Dräger Infinity Delta
ICSA： ICS Advisory (ICSMA-19-022-01)
1. EXECUTIVE SUMMARY
- CVSS v3 8.4
- ATTENTION: Low skill level to exploit
- Vendor: Dräger
- Equipment: Infinity Delta
- Vulnerabilities: Improper Input Validation, Information Exposure Through Log Files, Improper Privilege Management
2. RISK EVALUATION
Successful exploitation of these vulnerabilities could cause information disclosure of device logs, denial of service through device reboots of the patient monitors, and privilege escalation.
3. TECHNICAL DETAILS
3.1 AFFECTED PRODUCTS
The following versions of Dräger patient monitoring medical devices are affected:
- Infinity Delta, all versions,
- Delta XL, all versions,
- Kappa, all version, and
- Infinity Explorer C700, all versions.
3.2 VULNERABILITY OVERVIEW
A malformed network packet may cause the monitor to reboot. By repeatedly sending the malformed network packet, an attacker may be able to disrupt patient monitoring by causing the monitor to repeatedly reboot until it falls back to default configuration and loses network connectivity.
Log files are accessible over an unauthenticated network connection. By accessing the log files, an attacker is able to gain insights about internals of the patient monitor, the location of the monitor, and wired network configuration.
Via a specific dialog it is possible to break out of the kiosk mode and reach the underlying operating system. By breaking out of the kiosk mode, an attacker is able to take control of the operating system.
- CRITICAL INFRASTRUCTURE SECTORS: Healthcare and Public Health
- COUNTRIES/AREAS DEPLOYED: Worldwide
- COMPANY HEADQUARTERS LOCATION: Germany
Marc Ruef and Rocco Gagliardi, of scip AG, reported these vulnerabilities to NCCIC.
Dräger released fixes for these vulnerabilitiesin December 2018. Users can find Delta/Infinity Explorer VF10.1 software releases for affected components via Dräger ServiceConnect.
Dräger further advises:
- Users are advised to review their network segmentation configuration. The Dräger Infinity-Network is supposed to be either logically or physically separate from the hospital LAN.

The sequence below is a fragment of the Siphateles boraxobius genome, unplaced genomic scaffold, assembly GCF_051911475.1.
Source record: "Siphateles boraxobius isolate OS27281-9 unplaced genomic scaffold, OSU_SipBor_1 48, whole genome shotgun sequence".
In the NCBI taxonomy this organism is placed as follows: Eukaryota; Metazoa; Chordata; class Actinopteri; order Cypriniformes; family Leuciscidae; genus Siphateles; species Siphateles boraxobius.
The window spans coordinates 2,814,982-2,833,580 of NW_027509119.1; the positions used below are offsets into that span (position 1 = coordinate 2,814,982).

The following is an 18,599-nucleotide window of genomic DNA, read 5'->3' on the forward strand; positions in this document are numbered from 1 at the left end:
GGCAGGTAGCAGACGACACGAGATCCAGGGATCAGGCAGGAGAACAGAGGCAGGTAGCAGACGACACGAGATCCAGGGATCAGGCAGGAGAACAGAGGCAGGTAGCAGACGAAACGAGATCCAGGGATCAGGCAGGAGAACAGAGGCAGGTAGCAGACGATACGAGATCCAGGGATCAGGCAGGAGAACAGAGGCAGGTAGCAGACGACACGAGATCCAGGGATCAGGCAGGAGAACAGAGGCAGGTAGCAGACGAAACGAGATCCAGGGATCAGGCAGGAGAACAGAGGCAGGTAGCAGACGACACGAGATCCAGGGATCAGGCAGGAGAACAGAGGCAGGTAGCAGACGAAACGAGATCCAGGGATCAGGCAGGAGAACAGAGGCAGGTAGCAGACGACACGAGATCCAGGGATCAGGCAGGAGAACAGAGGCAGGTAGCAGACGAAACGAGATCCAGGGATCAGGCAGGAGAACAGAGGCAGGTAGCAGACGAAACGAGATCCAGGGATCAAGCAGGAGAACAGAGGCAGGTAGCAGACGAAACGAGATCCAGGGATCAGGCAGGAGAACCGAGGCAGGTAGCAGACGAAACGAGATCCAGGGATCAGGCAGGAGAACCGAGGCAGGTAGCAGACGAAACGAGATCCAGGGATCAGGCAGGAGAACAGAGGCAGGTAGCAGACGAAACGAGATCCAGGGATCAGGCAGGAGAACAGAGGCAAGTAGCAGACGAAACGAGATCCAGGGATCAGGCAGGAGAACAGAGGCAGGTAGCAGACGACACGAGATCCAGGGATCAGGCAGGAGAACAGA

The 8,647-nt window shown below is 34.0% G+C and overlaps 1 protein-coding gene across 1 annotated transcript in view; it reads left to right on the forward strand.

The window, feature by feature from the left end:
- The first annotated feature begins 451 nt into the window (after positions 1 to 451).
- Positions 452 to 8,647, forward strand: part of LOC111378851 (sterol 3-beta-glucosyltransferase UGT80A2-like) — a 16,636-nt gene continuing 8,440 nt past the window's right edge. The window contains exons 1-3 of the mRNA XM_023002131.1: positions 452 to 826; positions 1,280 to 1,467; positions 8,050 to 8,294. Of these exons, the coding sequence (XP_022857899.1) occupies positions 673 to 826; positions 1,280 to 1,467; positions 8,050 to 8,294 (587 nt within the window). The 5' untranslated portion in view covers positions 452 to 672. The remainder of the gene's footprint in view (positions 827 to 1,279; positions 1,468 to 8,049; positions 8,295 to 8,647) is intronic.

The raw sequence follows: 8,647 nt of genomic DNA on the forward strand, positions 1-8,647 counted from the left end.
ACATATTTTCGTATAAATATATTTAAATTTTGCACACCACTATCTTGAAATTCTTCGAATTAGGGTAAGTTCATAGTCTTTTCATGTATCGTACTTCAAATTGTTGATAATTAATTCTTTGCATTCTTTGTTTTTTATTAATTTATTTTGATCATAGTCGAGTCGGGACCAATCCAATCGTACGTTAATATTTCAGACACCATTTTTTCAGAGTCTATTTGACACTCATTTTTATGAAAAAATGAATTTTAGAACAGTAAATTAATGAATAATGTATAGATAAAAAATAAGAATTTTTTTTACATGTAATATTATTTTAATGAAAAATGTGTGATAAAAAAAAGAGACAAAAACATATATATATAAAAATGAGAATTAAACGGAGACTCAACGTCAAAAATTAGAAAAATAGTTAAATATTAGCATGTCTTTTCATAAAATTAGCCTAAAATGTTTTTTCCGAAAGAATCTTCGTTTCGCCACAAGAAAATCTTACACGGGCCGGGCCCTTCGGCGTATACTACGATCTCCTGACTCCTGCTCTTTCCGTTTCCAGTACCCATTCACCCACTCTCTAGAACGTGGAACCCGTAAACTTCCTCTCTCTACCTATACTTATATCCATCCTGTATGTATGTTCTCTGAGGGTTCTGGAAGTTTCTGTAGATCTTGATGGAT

- Users are advised to review the Windows patch level of their Infinity Explorer. The Infinity Explorer software is verified by Dräger on a monthly basis to be compatible to all latest operating system patches by Microsoft. Users can get the test report via their local sales representative.
Users can direct further questions related to the vulnerabilities to a designated regional marketing manager. For reporting incidents and potential vulnerabilities in Dräger devices, please refer to https://static.draeger.com/security to contact the Product Security team directly.
For more information on these vulnerabilities and associated software updates, please see Dräger product security advisory 201802 at:
NCCIC recommends users take defensive measures to minimize the risk of exploitation of this vulnerability. Specifically, users should:
- Minimize network exposure for all control system devices and/or systems, and ensure that they are not accessible from the Internet.
- Locate control system networks and remote devices behind firewalls, and isolate them from the business network.
- When remote access is required, use secure methods, such as Virtual Private Networks (VPNs), recognizing that VPNs may have vulnerabilities and should be updated to the most current version available. Also recognize that VPN is only as secure as the connected devices.
NCCIC reminds organizations to perform proper impact analysis and risk assessment prior to deploying defensive measures.
NCCIC also provides a section for control systems security recommended practices on the ICS-CERT web page. Several recommended practices are available for reading and download, including Improving Industrial Control Systems Cybersecurity with Defense-in-Depth Strategies.
Additional mitigation guidance and recommended practices are publicly available on the ICS-CERT website in the Technical Information Paper, ICS-TIP-12-146-01B--Targeted Cyber Intrusion Detection and Mitigation Strategies.
Organizations observing any suspected malicious activity should follow their established internal procedures and report their findings to NCCIC for tracking and correlation against other incidents.
No known public exploits specifically target these vulnerabilities. These vulnerabilities are not exploitable remotely.